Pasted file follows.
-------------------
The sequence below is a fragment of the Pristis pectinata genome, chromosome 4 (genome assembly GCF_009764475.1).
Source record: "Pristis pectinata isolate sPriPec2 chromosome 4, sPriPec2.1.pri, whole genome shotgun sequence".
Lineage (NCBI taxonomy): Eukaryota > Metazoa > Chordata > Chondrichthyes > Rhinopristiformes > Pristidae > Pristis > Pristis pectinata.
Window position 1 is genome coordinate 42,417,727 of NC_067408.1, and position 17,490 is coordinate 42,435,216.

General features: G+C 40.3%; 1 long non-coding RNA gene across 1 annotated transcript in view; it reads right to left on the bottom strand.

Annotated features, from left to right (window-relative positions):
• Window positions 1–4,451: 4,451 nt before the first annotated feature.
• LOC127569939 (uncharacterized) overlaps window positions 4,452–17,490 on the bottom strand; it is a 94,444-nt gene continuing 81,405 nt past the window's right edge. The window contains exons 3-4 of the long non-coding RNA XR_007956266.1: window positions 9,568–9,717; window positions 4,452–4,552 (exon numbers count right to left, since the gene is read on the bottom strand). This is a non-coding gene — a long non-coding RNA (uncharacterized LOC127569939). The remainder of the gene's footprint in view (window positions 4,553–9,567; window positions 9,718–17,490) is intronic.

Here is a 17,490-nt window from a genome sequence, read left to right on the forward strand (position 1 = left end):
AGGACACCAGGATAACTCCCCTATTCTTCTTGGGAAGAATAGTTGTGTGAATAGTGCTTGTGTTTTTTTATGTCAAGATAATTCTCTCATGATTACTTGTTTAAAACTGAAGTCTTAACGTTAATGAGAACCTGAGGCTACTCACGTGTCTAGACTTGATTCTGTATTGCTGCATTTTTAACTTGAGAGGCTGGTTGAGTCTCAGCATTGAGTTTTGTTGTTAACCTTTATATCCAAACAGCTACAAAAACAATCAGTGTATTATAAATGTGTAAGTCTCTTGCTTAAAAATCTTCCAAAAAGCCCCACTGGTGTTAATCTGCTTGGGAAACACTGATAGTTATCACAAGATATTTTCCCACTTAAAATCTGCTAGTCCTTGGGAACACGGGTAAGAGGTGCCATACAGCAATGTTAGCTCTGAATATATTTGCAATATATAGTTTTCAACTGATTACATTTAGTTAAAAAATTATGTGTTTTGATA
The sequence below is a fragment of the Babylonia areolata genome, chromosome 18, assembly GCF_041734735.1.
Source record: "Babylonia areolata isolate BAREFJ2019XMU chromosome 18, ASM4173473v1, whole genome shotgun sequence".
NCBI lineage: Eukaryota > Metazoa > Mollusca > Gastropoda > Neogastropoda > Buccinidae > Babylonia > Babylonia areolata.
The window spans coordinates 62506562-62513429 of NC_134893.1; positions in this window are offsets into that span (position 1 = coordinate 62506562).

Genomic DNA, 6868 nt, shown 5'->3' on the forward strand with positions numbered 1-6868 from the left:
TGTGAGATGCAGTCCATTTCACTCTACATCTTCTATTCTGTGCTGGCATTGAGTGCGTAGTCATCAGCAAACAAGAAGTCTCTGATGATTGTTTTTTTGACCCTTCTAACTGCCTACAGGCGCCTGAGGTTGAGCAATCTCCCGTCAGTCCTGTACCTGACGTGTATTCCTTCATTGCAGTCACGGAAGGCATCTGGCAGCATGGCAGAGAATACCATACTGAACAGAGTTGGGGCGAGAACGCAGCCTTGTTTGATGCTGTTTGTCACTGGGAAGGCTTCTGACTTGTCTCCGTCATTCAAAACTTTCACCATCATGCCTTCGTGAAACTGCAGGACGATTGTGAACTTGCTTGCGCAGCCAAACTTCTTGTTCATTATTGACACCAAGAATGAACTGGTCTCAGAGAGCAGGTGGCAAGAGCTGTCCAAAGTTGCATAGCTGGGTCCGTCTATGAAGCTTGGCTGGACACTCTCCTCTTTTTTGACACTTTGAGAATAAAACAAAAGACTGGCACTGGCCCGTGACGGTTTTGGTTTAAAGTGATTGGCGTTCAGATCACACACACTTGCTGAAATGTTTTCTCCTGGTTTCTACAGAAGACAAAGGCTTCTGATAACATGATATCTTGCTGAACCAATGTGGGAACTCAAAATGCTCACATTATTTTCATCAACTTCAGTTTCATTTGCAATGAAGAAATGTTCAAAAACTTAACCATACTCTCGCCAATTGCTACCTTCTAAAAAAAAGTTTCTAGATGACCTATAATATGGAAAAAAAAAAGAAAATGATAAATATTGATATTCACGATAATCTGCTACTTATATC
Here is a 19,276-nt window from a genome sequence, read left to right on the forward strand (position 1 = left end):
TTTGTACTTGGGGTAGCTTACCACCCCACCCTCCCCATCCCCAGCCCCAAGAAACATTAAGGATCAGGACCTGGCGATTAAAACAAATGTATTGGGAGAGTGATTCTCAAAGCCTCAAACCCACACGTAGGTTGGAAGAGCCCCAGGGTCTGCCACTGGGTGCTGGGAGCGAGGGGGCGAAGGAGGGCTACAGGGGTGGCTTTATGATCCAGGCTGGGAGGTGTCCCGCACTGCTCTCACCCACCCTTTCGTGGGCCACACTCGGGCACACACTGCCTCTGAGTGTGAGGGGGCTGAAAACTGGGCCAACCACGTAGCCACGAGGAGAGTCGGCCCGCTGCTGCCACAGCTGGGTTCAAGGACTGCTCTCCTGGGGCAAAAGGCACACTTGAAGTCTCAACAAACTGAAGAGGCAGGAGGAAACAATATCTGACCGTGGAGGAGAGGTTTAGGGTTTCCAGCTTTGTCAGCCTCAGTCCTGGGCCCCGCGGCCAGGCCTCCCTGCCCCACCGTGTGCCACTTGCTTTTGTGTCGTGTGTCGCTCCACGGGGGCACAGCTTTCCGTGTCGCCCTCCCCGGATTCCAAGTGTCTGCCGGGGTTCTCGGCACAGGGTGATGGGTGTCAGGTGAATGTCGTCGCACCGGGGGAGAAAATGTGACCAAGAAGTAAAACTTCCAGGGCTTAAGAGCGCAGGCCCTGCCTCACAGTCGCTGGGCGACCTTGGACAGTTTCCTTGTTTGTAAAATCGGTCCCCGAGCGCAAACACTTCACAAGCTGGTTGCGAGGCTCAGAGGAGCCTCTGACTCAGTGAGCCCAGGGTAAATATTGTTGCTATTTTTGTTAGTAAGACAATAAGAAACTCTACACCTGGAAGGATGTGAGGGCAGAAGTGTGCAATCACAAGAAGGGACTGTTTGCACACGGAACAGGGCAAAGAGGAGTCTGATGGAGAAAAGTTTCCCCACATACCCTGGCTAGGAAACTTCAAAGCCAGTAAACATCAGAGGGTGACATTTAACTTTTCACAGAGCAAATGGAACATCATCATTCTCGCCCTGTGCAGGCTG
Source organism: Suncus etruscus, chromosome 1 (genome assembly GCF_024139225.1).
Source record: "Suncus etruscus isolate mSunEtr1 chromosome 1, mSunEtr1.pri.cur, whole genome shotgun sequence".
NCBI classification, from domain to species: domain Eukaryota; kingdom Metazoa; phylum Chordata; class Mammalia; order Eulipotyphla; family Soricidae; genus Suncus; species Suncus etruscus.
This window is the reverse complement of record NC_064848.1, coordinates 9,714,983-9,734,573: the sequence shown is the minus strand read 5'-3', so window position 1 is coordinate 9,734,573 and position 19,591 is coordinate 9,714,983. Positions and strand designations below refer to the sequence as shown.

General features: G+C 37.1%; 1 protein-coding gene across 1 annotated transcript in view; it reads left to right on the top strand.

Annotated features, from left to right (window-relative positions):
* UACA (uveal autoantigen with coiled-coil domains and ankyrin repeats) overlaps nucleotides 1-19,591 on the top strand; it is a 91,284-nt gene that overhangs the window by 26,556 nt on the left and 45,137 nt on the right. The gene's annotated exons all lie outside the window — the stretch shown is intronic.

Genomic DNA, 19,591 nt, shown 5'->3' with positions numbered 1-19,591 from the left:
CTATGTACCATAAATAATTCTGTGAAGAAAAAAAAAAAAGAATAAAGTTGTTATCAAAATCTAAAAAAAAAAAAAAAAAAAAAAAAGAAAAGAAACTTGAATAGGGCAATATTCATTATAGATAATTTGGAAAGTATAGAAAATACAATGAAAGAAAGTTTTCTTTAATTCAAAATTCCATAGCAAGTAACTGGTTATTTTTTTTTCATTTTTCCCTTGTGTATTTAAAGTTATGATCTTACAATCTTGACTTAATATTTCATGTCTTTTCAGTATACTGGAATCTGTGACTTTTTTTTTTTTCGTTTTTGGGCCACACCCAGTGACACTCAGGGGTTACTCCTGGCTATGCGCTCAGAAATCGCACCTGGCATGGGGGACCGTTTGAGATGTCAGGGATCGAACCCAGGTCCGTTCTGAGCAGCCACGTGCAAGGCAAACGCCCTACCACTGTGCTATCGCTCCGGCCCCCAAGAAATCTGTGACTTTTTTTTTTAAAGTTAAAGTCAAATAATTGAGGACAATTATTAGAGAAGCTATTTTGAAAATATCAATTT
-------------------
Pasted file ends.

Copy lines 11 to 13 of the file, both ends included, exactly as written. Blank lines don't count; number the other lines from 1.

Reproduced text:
The sequence below is a fragment of the Babylonia areolata genome, chromosome 18, assembly GCF_041734735.1.
Source record: "Babylonia areolata isolate BAREFJ2019XMU chromosome 18, ASM4173473v1, whole genome shotgun sequence".
NCBI lineage: Eukaryota > Metazoa > Mollusca > Gastropoda > Neogastropoda > Buccinidae > Babylonia > Babylonia areolata.